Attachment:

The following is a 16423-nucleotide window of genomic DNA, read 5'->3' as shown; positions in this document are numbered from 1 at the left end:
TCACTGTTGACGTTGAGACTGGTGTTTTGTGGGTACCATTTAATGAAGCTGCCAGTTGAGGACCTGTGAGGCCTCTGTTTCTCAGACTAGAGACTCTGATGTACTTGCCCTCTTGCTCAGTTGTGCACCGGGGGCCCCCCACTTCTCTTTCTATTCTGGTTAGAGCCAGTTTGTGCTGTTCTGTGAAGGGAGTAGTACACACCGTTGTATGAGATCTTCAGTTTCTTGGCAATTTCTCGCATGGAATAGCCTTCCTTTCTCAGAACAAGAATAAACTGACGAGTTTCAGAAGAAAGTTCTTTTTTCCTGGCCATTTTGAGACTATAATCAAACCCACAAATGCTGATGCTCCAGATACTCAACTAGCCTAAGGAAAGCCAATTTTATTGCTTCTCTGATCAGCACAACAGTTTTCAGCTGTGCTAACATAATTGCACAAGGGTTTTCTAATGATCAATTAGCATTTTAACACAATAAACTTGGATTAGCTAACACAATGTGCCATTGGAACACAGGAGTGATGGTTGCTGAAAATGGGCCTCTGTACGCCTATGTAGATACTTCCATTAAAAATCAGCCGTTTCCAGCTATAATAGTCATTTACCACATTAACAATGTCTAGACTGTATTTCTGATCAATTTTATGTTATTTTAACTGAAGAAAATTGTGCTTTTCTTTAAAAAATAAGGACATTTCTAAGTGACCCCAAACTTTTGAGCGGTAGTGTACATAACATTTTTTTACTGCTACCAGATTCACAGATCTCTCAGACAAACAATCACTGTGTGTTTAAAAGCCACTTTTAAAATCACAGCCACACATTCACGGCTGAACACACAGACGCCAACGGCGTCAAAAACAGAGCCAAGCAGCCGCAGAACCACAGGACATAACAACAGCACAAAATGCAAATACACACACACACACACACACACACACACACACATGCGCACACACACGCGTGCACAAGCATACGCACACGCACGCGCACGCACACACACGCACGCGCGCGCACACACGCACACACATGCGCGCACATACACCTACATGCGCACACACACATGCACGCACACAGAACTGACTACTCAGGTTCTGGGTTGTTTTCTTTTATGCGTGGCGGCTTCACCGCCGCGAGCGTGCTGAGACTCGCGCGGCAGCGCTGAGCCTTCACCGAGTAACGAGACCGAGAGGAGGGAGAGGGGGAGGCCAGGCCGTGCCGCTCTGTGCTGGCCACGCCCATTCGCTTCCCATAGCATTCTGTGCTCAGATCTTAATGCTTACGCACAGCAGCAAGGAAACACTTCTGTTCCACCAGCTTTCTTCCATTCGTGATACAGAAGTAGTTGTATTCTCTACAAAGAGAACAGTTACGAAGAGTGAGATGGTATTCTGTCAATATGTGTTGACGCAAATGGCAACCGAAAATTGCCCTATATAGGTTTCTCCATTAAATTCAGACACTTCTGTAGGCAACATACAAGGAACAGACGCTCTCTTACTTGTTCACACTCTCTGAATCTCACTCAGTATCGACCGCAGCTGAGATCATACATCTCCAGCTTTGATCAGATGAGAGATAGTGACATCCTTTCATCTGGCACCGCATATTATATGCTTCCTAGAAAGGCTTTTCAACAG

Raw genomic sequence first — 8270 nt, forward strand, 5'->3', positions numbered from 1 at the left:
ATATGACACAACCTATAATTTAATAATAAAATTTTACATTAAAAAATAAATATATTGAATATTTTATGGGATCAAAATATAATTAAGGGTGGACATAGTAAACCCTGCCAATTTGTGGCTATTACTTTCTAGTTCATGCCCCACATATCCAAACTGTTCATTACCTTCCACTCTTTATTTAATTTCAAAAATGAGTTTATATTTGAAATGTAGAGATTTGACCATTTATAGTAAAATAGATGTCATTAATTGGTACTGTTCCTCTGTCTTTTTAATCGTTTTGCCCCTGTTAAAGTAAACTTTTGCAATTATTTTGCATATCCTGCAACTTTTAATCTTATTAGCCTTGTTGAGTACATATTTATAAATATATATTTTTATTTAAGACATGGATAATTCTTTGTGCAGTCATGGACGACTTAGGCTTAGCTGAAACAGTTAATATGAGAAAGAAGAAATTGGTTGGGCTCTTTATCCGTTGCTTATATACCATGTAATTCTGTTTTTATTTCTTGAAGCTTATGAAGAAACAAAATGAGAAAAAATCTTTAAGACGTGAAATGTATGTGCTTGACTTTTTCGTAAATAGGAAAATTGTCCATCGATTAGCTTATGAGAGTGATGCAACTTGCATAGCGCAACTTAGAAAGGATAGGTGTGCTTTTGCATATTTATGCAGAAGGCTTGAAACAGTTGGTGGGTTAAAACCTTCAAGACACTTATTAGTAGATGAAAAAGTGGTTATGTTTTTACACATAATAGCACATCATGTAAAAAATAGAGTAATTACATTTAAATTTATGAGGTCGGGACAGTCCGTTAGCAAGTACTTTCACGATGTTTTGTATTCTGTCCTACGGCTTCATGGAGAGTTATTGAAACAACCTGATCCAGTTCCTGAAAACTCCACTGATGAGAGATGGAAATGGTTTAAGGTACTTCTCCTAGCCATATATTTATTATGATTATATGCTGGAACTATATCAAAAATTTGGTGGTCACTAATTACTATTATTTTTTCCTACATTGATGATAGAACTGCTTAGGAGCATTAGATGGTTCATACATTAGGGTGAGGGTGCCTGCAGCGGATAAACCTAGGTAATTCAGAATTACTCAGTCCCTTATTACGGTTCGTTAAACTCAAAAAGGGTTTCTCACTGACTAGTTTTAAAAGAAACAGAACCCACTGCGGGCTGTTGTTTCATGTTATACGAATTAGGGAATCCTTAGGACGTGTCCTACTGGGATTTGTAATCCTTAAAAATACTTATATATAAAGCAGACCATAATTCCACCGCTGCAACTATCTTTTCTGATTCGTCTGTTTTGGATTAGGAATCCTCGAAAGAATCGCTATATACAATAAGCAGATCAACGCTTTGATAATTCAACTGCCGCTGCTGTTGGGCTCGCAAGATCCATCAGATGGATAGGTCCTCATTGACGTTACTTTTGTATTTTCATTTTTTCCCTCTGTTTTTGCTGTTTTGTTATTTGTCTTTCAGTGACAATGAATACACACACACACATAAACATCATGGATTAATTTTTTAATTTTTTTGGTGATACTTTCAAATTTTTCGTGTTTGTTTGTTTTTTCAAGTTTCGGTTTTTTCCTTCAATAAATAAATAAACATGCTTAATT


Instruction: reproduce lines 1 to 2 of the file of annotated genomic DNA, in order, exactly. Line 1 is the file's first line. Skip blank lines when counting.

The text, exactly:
The following is a 16423-nucleotide window of genomic DNA, read 5'->3' as shown; positions in this document are numbered from 1 at the left end:
TCACTGTTGACGTTGAGACTGGTGTTTTGTGGGTACCATTTAATGAAGCTGCCAGTTGAGGACCTGTGAGGCCTCTGTTTCTCAGACTAGAGACTCTGATGTACTTGCCCTCTTGCTCAGTTGTGCACCGGGGGCCCCCCACTTCTCTTTCTATTCTGGTTAGAGCCAGTTTGTGCTGTTCTGTGAAGGGAGTAGTACACACCGTTGTATGAGATCTTCAGTTTCTTGGCAATTTCTCGCATGGAATAGCCTTCCTTTCTCAGAACAAGAATAAACTGACGAGTTTCAGAAGAAAGTTCTTTTTTCCTGGCCATTTTGAGACTATAATCAAACCCACAAATGCTGATGCTCCAGATACTCAACTAGCCTAAGGAAAGCCAATTTTATTGCTTCTCTGATCAGCACAACAGTTTTCAGCTGTGCTAACATAATTGCACAAGGGTTTTCTAATGATCAATTAGCATTTTAACACAATAAACTTGGATTAGCTAACACAATGTGCCATTGGAACACAGGAGTGATGGTTGCTGAAAATGGGCCTCTGTACGCCTATGTAGATACTTCCATTAAAAATCAGCCGTTTCCAGCTATAATAGTCATTTACCACATTAACAATGTCTAGACTGTATTTCTGATCAATTTTATGTTATTTTAACTGAAGAAAATTGTGCTTTTCTTTAAAAAATAAGGACATTTCTAAGTGACCCCAAACTTTTGAGCGGTAGTGTACATAACATTTTTTTACTGCTACCAGATTCACAGATCTCTCAGACAAACAATCACTGTGTGTTTAAAAGCCACTTTTAAAATCACAGCCACACATTCACGGCTGAACACACAGACGCCAACGGCGTCAAAAACAGAGCCAAGCAGCCGCAGAACCACAGGACATAACAACAGCACAAAATGCAAATACACACACACACACACACACACACACACACACATGCGCACACACACGCGTGCACAAGCATACGCACACGCACGCGCACGCACACACACGCACGCGCGCGCACACACGCACACACATGCGCGCACATACACCTACATGCGCACACACACATGCACGCACACAGAACTGACTACTCAGGTTCTGGGTTGTTTTCTTTTATGCGTGGCGGCTTCACCGCCGCGAGCGTGCTGAGACTCGCGCGGCAGCGCTGAGCCTTCACCGAGTAACGAGACCGAGAGGAGGGAGAGGGGGAGGCCAGGCCGTGCCGCTCTGTGCTGGCCACGCCCATTCGCTTCCCATAGCATTCTGTGCTCAGATCTTAATGCTTACGCACAGCAGCAAGGAAACACTTCTGTTCCACCAGCTTTCTTCCATTCGTGATACAGAAGTAGTTGTATTCTCTACAAAGAGAACAGTTACGAAGAGTGAGATGGTATTCTGTCAATATGTGTTGACGCAAATGGCAACCGAAAATTGCCCTATATAGGTTTCTCCATTAAATTCAGACACTTCTGTAGGCAACATACAAGGAACAGACGCTCTCTTACTTGTTCACACTCTCTGAATCTCACTCAGTATCGACCGCAGCTGAGATCATACATCTCCAGCTTTGATCAGATGAGAGATAGTGACATCCTTTCATCTGGCACCGCATATTATATGCTTCCTAGAAAGGCTTTTCAACAG